Semantic line breaks

The Semantic Line Breaks organization suggests adding line breaks in your writing. We find this can help with reviews.

Note that we don’t require that this suggestion be followed. We share the Semantic Line Breaks rules so that you can discuss with your review team and adapt to your circumstance.

With line breaks:

markdown
When you write in active voice, you identify the subject of the sentence and the action that the subject performs.
For example, “John drove the car” is active voice because it is clear that John (the subject) performed an action (drove).
The passive voice variation is “The car was driven by John.”

Without line breaks:

markdown
When you write in active voice, you identify the subject of the sentence and the action that the subject performs. For example, “John drove the car” is active voice because it is clear that John (the subject) performed an action (drove). The passive voice variation is “The car was driven by John.”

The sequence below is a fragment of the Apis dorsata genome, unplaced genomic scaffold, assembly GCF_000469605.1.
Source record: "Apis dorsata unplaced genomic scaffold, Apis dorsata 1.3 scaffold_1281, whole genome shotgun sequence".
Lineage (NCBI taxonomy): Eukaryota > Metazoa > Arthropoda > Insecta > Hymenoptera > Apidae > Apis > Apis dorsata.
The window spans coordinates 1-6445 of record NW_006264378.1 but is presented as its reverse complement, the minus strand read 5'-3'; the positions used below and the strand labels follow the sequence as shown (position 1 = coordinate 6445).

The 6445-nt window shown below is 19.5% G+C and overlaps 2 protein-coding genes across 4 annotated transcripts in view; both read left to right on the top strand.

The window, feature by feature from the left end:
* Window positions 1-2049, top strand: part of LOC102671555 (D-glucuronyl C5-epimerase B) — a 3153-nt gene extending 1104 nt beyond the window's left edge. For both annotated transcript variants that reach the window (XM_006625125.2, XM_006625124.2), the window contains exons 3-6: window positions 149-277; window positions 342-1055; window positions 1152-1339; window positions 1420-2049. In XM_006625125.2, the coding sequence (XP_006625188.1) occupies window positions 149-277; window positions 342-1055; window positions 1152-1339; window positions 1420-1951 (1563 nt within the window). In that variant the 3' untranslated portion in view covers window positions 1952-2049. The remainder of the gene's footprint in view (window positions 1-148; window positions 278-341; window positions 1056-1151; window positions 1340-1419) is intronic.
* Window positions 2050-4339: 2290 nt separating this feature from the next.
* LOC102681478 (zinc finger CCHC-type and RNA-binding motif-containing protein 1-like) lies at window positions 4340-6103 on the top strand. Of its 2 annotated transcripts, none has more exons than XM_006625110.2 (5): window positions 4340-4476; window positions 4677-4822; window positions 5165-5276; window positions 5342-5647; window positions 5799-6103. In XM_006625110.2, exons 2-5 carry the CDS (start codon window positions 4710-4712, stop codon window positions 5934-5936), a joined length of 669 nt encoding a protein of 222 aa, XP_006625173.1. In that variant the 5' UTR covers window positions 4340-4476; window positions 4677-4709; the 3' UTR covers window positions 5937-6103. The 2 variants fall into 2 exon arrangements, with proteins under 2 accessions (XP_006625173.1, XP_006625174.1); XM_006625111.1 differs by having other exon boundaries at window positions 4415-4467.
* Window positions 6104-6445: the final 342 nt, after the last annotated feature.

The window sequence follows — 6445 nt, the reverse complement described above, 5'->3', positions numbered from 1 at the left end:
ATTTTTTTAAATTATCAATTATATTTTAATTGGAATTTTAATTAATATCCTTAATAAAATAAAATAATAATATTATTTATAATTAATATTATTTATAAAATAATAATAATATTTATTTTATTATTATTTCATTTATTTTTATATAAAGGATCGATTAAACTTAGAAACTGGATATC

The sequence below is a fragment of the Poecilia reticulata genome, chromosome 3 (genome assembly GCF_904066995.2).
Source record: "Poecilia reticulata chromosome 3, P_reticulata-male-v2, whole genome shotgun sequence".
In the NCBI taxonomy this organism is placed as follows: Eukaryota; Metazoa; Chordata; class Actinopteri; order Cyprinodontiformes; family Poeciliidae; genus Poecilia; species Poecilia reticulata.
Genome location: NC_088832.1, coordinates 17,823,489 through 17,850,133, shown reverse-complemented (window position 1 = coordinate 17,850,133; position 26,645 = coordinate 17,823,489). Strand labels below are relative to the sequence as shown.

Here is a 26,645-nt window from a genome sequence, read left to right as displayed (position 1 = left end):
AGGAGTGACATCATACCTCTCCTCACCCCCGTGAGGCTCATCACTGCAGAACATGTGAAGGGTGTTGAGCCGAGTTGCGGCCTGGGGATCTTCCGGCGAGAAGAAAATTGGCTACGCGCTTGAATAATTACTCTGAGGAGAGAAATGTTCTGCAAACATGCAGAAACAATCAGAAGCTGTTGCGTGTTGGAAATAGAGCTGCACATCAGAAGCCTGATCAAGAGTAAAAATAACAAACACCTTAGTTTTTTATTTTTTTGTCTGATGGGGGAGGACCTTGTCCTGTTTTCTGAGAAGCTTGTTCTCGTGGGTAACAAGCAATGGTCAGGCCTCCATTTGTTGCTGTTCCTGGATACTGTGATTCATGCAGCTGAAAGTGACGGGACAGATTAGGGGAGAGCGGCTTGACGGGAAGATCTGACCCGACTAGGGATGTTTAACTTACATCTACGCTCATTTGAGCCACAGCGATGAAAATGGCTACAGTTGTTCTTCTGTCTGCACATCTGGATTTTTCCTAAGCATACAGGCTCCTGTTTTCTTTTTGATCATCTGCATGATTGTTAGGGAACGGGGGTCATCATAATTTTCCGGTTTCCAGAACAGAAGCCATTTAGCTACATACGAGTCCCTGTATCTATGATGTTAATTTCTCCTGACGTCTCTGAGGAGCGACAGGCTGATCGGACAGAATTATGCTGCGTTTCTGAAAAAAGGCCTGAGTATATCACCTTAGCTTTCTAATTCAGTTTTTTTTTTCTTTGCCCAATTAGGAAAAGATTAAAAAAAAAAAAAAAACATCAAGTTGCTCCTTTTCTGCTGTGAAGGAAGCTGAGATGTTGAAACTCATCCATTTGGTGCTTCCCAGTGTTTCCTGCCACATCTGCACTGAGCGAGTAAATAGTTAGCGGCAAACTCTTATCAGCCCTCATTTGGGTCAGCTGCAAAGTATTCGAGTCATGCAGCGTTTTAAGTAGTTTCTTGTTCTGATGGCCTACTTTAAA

The output is the same in both cases. However, the first is easier to review and edit and is less subject to the screen and text editor settings of each contributor.

Text formatting

It’s a good idea to take a consistent approach to bold, italic, and other text formats.

Bold

Use bold formatting (** in Markdown), for UI elements. Don’t use bold to draw attention to a word or phrase within a sentence, instead use italic emphasis.

It’s OK to use bold for a the first sentence in unordered lists that are followed by more information.

For example,

  • Thing: About the thing.

Italic

Use italics formatting (_ in Markdown), to emphasize a specific word or phrase. This is particularly useful when defining a term for the first time.

For example:

The Prometheus data model is arranged into metrics that consist of a timestamp and a sample.

Code

Use code formatting (` in Markdown) to refer to:

  • File names
  • Configuration options
  • User input
  • Code in text/inline text
  • Class and method names, status codes, and console output